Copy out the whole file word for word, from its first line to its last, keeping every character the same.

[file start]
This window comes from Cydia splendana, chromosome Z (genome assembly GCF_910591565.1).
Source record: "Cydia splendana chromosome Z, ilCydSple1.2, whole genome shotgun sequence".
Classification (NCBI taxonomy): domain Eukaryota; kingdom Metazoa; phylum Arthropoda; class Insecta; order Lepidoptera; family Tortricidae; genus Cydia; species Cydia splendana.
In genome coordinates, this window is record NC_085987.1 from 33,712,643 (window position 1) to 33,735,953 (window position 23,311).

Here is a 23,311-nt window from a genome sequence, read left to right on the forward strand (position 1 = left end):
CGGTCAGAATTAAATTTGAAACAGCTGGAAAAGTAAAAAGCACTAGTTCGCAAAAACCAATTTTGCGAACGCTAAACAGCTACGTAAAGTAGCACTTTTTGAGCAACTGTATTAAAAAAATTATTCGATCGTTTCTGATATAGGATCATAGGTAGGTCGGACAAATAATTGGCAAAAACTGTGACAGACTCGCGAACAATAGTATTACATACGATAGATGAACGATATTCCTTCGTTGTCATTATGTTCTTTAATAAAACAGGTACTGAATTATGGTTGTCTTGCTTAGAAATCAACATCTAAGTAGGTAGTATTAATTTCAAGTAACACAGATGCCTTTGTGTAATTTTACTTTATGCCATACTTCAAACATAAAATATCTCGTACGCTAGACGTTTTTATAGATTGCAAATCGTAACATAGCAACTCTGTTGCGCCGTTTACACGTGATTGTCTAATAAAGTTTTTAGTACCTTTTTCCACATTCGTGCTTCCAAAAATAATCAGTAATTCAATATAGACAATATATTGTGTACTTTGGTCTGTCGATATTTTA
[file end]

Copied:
This window comes from Cydia splendana, chromosome Z (genome assembly GCF_910591565.1).
Source record: "Cydia splendana chromosome Z, ilCydSple1.2, whole genome shotgun sequence".
Classification (NCBI taxonomy): domain Eukaryota; kingdom Metazoa; phylum Arthropoda; class Insecta; order Lepidoptera; family Tortricidae; genus Cydia; species Cydia splendana.
In genome coordinates, this window is record NC_085987.1 from 33,712,643 (window position 1) to 33,735,953 (window position 23,311).

Here is a 23,311-nt window from a genome sequence, read left to right on the forward strand (position 1 = left end):
CGGTCAGAATTAAATTTGAAACAGCTGGAAAAGTAAAAAGCACTAGTTCGCAAAAACCAATTTTGCGAACGCTAAACAGCTACGTAAAGTAGCACTTTTTGAGCAACTGTATTAAAAAAATTATTCGATCGTTTCTGATATAGGATCATAGGTAGGTCGGACAAATAATTGGCAAAAACTGTGACAGACTCGCGAACAATAGTATTACATACGATAGATGAACGATATTCCTTCGTTGTCATTATGTTCTTTAATAAAACAGGTACTGAATTATGGTTGTCTTGCTTAGAAATCAACATCTAAGTAGGTAGTATTAATTTCAAGTAACACAGATGCCTTTGTGTAATTTTACTTTATGCCATACTTCAAACATAAAATATCTCGTACGCTAGACGTTTTTATAGATTGCAAATCGTAACATAGCAACTCTGTTGCGCCGTTTACACGTGATTGTCTAATAAAGTTTTTAGTACCTTTTTCCACATTCGTGCTTCCAAAAATAATCAGTAATTCAATATAGACAATATATTGTGTACTTTGGTCTGTCGATATTTTA